While my husband is at work, I have been working from home on a project with a professor from Northeastern University. He is writing an Introduction to Network Science textbook. The online version is available here. The hard copy may or may not be coming out in 2015. It has been an enjoyable project.

At the beginning of 2014, I found a English book club in Lucca. Everyone that knows me knows that I love reading. When I lived in Washington, DC and then in Boston, I enjoyed participating in book clubs. I love having people to discuss books with. I find that I appreciate books more when I can discuss them and be faced with different viewpoints. The book club in Lucca has also helped me meet a few ex-pats that I can spend time with and share experiences beyond books .

We have enjoyed the company of many friends throughout 2014. We have shared Lucca, wine, and our home and loved every minute of it. We find that we explore more of our beautiful town and country when we have visitors. In 2014, we watched fireworks in Pisa for New Years, stood among a million people from all over the world in Rome for the canonization of Pope John Paul II and Pope John XXIII, wore masks through the streets of Venice for Carnivale, threw confetti for Carnivale in Viareggio, ate our way through Bologna, watched fishies at the aquarium in Genova, listened to the bells of the Duomo di Siena, relaxed along the waters of Cinque Terre, ate the worlds best gelato in San Gimignano, visited Saint Francis in Assisi, listened to multiple Puccini concerts in Lucca, and explored the surrounding areas of Lucca. Even with all of these adventures there is still much more of Italy to see. We look forward to seeing a bit more in 2015.

Other than exploring Italy, my husband and I had a few wonderful adventures outside of Italy as well. In January, we visited friends in Berlin, where we wore our heavy winter coats for the only time that season. In the summer, we joined my husband’s family for our annual trip that included a weekend in Istanbul, Turkey followed by a safari in the Serengeti in Tanzania to view the wildebeest migration. At the end of the summer, we visited friends in Moscow and Saint Petersburg, Russia. In October, we traveled to the beaches of Normandy in France. I will continue to write more about all of these individual travel adventures on our Travel Page. As we continue to check off items on our travel bucket list, we also continue to add items. We have definitely learned this year that there is more to see and do in the world than we had ever imagined previously. We hope that 2015 will bring just as many travel adventures as 2014 did.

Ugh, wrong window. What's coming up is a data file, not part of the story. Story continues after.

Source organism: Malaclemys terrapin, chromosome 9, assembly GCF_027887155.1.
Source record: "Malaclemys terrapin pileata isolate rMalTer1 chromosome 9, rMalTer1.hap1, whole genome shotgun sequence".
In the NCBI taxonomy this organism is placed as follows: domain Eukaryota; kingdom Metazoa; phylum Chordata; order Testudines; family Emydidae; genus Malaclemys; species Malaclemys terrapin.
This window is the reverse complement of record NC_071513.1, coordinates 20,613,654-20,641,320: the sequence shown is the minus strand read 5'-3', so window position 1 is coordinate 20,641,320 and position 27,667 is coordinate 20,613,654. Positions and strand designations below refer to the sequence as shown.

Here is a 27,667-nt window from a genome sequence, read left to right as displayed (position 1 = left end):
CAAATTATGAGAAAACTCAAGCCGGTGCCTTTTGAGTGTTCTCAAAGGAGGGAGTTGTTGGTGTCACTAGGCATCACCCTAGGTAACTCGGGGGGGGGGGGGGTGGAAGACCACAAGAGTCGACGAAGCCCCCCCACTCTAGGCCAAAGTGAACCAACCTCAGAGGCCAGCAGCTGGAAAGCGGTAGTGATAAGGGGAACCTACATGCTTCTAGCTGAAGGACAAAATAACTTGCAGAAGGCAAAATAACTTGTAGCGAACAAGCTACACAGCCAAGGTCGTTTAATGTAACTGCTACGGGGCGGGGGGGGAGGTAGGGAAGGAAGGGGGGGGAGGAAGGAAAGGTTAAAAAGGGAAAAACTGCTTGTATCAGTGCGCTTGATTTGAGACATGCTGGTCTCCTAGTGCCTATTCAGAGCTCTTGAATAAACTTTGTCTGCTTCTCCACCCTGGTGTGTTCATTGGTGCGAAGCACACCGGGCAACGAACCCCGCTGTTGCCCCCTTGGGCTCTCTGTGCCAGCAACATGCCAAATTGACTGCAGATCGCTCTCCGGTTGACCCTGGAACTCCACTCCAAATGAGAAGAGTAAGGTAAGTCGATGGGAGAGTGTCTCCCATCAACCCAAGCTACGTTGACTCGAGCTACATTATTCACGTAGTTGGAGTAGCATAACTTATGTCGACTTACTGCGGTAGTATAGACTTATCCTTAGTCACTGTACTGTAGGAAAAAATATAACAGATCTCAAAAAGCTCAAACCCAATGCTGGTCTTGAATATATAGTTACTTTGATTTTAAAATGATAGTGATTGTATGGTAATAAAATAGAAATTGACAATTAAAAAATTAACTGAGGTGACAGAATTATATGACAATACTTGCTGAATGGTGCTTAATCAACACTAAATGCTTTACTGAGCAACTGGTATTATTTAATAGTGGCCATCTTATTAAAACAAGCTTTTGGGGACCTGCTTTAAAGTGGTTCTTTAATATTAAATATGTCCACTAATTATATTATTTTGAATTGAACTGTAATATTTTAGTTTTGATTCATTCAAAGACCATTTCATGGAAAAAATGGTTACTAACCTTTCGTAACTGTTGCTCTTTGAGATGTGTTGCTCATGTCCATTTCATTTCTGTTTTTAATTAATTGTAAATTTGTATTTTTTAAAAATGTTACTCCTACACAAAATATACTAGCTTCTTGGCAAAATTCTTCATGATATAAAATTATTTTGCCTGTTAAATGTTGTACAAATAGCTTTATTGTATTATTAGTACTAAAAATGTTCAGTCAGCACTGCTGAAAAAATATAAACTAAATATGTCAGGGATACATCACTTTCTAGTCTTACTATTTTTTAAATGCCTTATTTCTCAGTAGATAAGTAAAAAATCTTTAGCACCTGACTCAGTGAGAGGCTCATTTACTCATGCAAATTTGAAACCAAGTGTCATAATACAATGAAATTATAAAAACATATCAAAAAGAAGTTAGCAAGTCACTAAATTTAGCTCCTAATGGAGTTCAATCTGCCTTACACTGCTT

I hope that everyone had a wonderful 2014! May you all be blessed with love and joy throughout 2015!

SHOPPING – IKEA (PISA)

I’ve been pretty happy with shopping in Lucca, Italy. If I want certain vegetables, I go to the many vegetable stands. If I want a cut of meat, I go to the many butchers. If I need medicine, I go to the many pharmacies. If I need shampoo, I can get that at the local grocery store or store called Ipersoap. However, I have had the hardest time finding affordable housewares like bedding, furniture, cookware, etc. There isn’t a local equivalent to Target or Walmart.

When I first moved here I knew there was an IKEA in Florence, but that always seemed like a long distance (an hour and twenty minutes each way) to go for a few items. However, in the last few months, IKEA has opened a store in Pisa, which is only 30 minutes from Lucca. Last weekend was really nice, so my husband and I decided to finally go to IKEA.

The train is less than 30 minutes from Lucca to Pisa. Across the street from the train station is a free ten-minute shuttle to IKEA that runs every 30 minutes. They have a visible schedule online. The IKEA in Pisa is extremely large, so it is easy to spend a full day there. If you don’t have a full day to spend there, carry a specific list and maybe skip getting Swedish meatballs at the very crowded cafeteria unless you want to experience the designated smoking room. I’ve been to IKEA stores in the US and none of them have been so clean and nice. The bathrooms are amazing. I don’t have a child, but if I did I would love the fact that the changing table had a mobile above it in the bathroom. IKEA also has storage lockers so you can lock up some of your belongings you don’t want to carry around with you. I was just really impressed with all of the conveniences they provided to make you enjoy your shopping trip.

My only complaint about this store is a complaint I have had with other IKEA stores. Once you pass a section of the store, it is hard to go back to it. There is a certain flow to the store. We made the mistake of thinking we could go back to the cafeteria after shopping and before paying for our purchases. We wanted to make last minute decisions on what we had collected over some meatballs. We had to walk all the way back through the store to go to the cafeteria.

The check-out process was smooth. We were able to skip long lines by going to one of the do-it-yourself lines as long as we paid with credit card. Then we hopped on the free shuttle back to the train station. All the bus driver asked for was to see our receipt so make sure you have that handy.

Everything about this trip was smooth and painless, except that we bought too much stuff and then had to carry it home from the train station.